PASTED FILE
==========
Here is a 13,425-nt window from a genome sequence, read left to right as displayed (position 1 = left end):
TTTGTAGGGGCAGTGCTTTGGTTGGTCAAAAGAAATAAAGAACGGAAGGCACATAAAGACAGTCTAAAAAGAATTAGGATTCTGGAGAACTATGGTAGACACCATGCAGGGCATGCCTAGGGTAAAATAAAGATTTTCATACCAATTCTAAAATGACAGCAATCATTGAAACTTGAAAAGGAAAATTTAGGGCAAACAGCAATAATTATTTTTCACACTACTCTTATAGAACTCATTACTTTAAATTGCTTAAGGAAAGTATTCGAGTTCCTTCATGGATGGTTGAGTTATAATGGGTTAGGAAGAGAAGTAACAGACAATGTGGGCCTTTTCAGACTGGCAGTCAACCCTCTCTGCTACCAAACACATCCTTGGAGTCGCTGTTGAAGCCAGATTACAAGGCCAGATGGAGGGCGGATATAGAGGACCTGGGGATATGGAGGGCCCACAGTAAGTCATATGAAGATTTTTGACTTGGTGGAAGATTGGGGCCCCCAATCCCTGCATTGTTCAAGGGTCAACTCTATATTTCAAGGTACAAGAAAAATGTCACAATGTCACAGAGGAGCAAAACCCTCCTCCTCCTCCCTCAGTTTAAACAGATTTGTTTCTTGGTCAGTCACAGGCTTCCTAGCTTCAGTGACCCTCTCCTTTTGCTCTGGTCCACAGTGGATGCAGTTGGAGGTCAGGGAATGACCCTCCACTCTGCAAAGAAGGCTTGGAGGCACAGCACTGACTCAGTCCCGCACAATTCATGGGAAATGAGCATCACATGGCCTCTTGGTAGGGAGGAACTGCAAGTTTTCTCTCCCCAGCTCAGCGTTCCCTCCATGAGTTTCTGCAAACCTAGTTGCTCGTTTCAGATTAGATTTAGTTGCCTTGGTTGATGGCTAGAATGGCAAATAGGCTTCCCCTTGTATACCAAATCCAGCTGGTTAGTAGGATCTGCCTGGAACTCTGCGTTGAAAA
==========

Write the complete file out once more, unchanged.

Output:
Here is a 13,425-nt window from a genome sequence, read left to right as displayed (position 1 = left end):
TTTGTAGGGGCAGTGCTTTGGTTGGTCAAAAGAAATAAAGAACGGAAGGCACATAAAGACAGTCTAAAAAGAATTAGGATTCTGGAGAACTATGGTAGACACCATGCAGGGCATGCCTAGGGTAAAATAAAGATTTTCATACCAATTCTAAAATGACAGCAATCATTGAAACTTGAAAAGGAAAATTTAGGGCAAACAGCAATAATTATTTTTCACACTACTCTTATAGAACTCATTACTTTAAATTGCTTAAGGAAAGTATTCGAGTTCCTTCATGGATGGTTGAGTTATAATGGGTTAGGAAGAGAAGTAACAGACAATGTGGGCCTTTTCAGACTGGCAGTCAACCCTCTCTGCTACCAAACACATCCTTGGAGTCGCTGTTGAAGCCAGATTACAAGGCCAGATGGAGGGCGGATATAGAGGACCTGGGGATATGGAGGGCCCACAGTAAGTCATATGAAGATTTTTGACTTGGTGGAAGATTGGGGCCCCCAATCCCTGCATTGTTCAAGGGTCAACTCTATATTTCAAGGTACAAGAAAAATGTCACAATGTCACAGAGGAGCAAAACCCTCCTCCTCCTCCCTCAGTTTAAACAGATTTGTTTCTTGGTCAGTCACAGGCTTCCTAGCTTCAGTGACCCTCTCCTTTTGCTCTGGTCCACAGTGGATGCAGTTGGAGGTCAGGGAATGACCCTCCACTCTGCAAAGAAGGCTTGGAGGCACAGCACTGACTCAGTCCCGCACAATTCATGGGAAATGAGCATCACATGGCCTCTTGGTAGGGAGGAACTGCAAGTTTTCTCTCCCCAGCTCAGCGTTCCCTCCATGAGTTTCTGCAAACCTAGTTGCTCGTTTCAGATTAGATTTAGTTGCCTTGGTTGATGGCTAGAATGGCAAATAGGCTTCCCCTTGTATACCAAATCCAGCTGGTTAGTAGGATCTGCCTGGAACTCTGCGTTGAAAA